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I Cover the Waterfront: On the Alt-Weekly

By WILL DIGRAVIO

Three weeks ago I touched on the importance of original reporting in this column, and argued that the blogosphere would never replace traditional media because the very existence of news relies on reporters immersing themselves in their respective beats.

In that column, I mentioned newspapers like The New York Times, The Los Angeles Times and The Boston Globe, but failed to discuss the role of alternative newspapers like The Village Voice, the Washington City Paper and Vermont’s own Seven Days, cofounded by Paula Routly ’82.

Given their independence and weekly print schedule, alt-weeklies historically have been able to produce some of the country’s finest investigative reporting. Take, for example, last month, when a pair of journalists at the Phoenix New Times, an alt-weekly based in Phoenix, Az., published a story that unveiled how local Motel 6 chains were handing over guest lists to U.S. Immigration and Customs Enforcement, the federal agency commonly referred to as ICE.

One of the story’s coauthors was Joseph Flaherty ’15, who headed The Campus during the 2014-2015 academic year. The report came after Flaherty and his colleague Antonia Noori Farzan received a tip that ICE agents were raiding local Motel 6 locations on a regular basis.

“All we knew was there was talk of undocumented guests being picked up frequently at area motels, and that immigration attorneys were concerned. But we didn’t know the chain of events that led to undocumented guests being arrested after check-in,” Flaherty told me.

“Was it a lone front-desk clerk who was racially profiling guests, placing a call to ICE based on someone’s I.D. or surname? Were the arrests a product of regular police activity at the motels? Or — as it eventually turned out — was it a routine process where the guest list was sent directly to ICE on a nightly basis?”

After New Times published the story, Motel 6 said the practice had taken place unbeknownst to senior management and would be discontinued.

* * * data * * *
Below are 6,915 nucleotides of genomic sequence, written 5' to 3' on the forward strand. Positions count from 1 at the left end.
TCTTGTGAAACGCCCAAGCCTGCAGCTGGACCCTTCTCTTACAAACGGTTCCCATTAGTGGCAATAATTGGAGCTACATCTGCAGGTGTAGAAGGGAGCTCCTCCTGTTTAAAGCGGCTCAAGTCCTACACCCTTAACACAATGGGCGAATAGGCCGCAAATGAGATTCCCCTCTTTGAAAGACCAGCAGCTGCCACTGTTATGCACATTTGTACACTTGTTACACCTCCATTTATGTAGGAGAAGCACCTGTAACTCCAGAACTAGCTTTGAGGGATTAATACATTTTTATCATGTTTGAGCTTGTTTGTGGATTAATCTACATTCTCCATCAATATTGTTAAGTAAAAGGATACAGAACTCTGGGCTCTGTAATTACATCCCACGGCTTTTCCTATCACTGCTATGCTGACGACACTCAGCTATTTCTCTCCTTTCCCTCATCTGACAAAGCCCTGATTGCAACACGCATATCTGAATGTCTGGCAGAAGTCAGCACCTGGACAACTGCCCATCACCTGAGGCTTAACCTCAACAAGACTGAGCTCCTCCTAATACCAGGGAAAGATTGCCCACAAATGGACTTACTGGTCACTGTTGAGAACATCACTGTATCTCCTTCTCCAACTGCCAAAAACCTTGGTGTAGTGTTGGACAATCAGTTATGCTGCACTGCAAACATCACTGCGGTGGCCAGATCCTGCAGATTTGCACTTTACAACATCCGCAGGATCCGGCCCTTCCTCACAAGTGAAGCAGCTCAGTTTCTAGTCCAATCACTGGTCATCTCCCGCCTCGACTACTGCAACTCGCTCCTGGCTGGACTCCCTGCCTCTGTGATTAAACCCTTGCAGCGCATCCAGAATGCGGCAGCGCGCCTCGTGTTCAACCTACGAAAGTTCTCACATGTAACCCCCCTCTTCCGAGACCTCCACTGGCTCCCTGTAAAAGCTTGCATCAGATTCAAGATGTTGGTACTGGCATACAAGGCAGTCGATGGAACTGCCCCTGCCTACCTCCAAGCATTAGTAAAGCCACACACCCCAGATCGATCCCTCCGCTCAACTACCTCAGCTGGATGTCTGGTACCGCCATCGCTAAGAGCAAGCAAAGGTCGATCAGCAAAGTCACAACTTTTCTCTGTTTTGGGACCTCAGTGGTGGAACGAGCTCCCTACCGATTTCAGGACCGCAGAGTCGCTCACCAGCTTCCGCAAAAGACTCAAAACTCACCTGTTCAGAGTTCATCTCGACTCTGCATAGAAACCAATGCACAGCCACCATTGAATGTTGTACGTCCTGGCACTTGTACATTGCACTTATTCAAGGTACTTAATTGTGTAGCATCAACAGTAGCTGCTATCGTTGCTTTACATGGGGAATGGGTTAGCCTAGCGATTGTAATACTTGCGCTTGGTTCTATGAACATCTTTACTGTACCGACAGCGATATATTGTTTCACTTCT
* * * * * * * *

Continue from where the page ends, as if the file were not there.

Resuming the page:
Flaherty believes he and Farzan received the tip because they had experience covering immigration and ICE-related stories in Phoenix.

“From the source’s perspective, my guess is that we seemed like reporters with a proven track record who could cast a critical eye on motel practices related to ICE,” he said. “It probably goes to show that as you report on a subject and establish yourself, sources start to come to you.”

Unlike daily papers, alt-weeklies are not obligated to churn out copy and report news as it breaks. Instead, they are able to focus on important stories we don’t yet know we need to know. With this flexibility, reporters at alt-weeklies can immerse themselves in stories in ways that reporters at daily newspapers or websites may not be able to do.

“In order to track down which Motel 6 locations were responsible, we had to do a deep dive into court records — making note of the motel addresses where arrests occurred, calling attorneys to verify details, and so on. This isn’t to say that a daily couldn’t report this story, and we certainly had to do our fair share of juggling other stories while reporting it,” Flaherty said.

“But cities need publications that are willing to report aggressively and invest time where other news outlets might not. From my perspective, that’s the definition of an alt-weekly.”

Deep dives into local stories with a national twist are a staple of the alt-weekly, and part of what makes them a central piece of American life and journalism. However, this importance does not make them immune to the financial woes that have beleaguered the newspaper business for, well, practically my entire life.

In August, The Village Voice, the country’s foremost alt-weekly, announced the end of its print edition and the beginning of a new, online-only platform. When the decision was made, many Voice devotees deemed it the end of an era.

Though he was sad to see the print edition end, Flaherty is optimistic that alt-weeklies can thrive in the digital age. Last month, after New Times published his piece, it garnered significant attention online, especially on Twitter, which is where I found it.

“Watching a story like this one get picked up and shared everywhere is thrilling and definitely doesn’t happen everyday,” he said.

For Flaherty, online news is the future, in part because it has the unique ability to bring together readers from different locales, and allows for a greater back-and-forth between reporters and their readership. At the end of the day, what’s worth protecting is not the print edition, but the dogged, pavement pounding reporting itself.

“There will always be a place for alt-weeklies and magazines in the digital age,” Flaherty said. “Readers are still going to want the incisive writing and feature-length reporting that these publications offer, whether they’re paging through a physical copy at a newsstand or clicking on the latest story that everyone on Twitter is talking about.”

Will DiGravio is the managing editor of this paper.

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